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A U.S. federal court jury on Monday found Apple not to have infringed on wireless technology patents asserted by Canadian licensing firm Conversant Technologies, which sought damages totaling $100 million for the alleged misuse.
The case dates back to 2012, when Conversant subsidiary Core Wireless Licensing filed suit against Apple with the U.S. District Court for the Eastern District of Texas, known to be a plaintiff friendly jurisdiction, reports Reuters.
Luxembourg-based Core Wireless, operating out of an office in Texas, initially asserted 14 patents covering wireless data transmission technology, all of which came from a cache of 2,000 granted and filed inventions originally assigned to Nokia. Conversant took control of Core's IP hoard when it purchased the non practicing entity in 2011.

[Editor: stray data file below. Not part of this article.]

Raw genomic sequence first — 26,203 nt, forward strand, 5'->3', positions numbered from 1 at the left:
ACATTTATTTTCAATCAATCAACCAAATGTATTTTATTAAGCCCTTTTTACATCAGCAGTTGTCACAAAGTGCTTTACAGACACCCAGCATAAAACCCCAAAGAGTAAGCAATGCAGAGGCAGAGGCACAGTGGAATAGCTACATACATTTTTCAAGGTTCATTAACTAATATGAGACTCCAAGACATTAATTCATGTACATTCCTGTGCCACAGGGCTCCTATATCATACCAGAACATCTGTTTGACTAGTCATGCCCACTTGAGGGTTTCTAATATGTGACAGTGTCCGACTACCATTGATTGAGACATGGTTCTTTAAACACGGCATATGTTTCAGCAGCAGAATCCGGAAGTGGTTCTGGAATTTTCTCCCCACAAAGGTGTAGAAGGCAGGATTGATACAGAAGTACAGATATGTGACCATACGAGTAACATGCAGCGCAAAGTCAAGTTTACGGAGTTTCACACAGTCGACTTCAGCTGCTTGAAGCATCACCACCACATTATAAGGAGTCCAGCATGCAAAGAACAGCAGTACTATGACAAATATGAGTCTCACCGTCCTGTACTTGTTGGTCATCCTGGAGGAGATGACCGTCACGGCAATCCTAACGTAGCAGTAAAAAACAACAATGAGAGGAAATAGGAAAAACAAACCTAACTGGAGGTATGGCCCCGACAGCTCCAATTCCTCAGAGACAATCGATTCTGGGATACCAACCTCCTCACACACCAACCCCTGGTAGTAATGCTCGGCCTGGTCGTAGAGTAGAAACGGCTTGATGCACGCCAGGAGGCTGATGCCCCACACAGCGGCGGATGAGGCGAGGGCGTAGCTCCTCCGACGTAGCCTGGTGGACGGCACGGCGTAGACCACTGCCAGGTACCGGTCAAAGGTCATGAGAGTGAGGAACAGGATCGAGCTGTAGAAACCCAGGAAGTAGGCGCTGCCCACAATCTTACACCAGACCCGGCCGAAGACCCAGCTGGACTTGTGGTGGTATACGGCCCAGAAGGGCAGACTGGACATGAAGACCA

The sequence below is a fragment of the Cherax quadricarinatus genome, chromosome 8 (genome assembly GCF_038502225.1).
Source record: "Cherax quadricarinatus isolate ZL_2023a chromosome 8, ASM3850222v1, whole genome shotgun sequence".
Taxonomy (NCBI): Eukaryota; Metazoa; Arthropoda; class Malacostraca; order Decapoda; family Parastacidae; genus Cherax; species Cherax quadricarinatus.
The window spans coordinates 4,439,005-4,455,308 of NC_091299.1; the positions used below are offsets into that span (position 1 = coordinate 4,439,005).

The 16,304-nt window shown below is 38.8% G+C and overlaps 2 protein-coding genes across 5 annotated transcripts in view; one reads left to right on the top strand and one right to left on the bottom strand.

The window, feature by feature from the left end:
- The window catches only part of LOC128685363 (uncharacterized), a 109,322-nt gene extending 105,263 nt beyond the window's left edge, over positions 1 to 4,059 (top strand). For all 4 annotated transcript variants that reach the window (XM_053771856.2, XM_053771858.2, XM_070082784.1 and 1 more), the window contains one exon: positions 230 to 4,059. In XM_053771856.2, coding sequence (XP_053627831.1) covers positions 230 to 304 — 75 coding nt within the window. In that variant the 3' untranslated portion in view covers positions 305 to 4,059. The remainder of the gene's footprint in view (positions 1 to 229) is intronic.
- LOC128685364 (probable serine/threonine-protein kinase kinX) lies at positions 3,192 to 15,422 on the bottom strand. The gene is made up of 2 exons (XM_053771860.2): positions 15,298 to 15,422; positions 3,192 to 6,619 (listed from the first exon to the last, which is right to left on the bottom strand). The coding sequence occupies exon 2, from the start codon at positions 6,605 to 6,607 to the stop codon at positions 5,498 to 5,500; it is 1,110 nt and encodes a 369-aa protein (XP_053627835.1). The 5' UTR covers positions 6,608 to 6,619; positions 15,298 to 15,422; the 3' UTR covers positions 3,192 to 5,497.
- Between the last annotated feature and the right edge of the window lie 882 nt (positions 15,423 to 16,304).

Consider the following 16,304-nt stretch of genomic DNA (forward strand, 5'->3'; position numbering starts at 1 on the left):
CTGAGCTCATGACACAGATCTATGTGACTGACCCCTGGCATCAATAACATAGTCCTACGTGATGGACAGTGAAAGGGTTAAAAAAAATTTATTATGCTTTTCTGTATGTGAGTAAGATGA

Following a number of case paring motions, Core whittled its case down to five patents-in-suit, seeking $100 million in damages. A portion of those damages was calculated from royalties of past, current and future iPhone and iPad sales. Named devices included the iPhone 3G, 3GS, 4, 4S and 5, as well as the original iPad, iPad 2, third-generation iPad, iPad with Retina display and iPad mini.
When Conversant bought Core, Microsoft held licensing rights to the Nokia patents, and court documents show the NPE agreed to pay two-thirds of revenue from licensing and litigation to the tech firms. Microsoft no longer has a financial stake in Core, a company representative said.
Aside from finding Apple not to have infringed on Core's patent holdings, the jury denied Apple's claim that Core breached fair, reasonable and non-discriminatory (FRAND) licensing terms for its deemed-essential patents.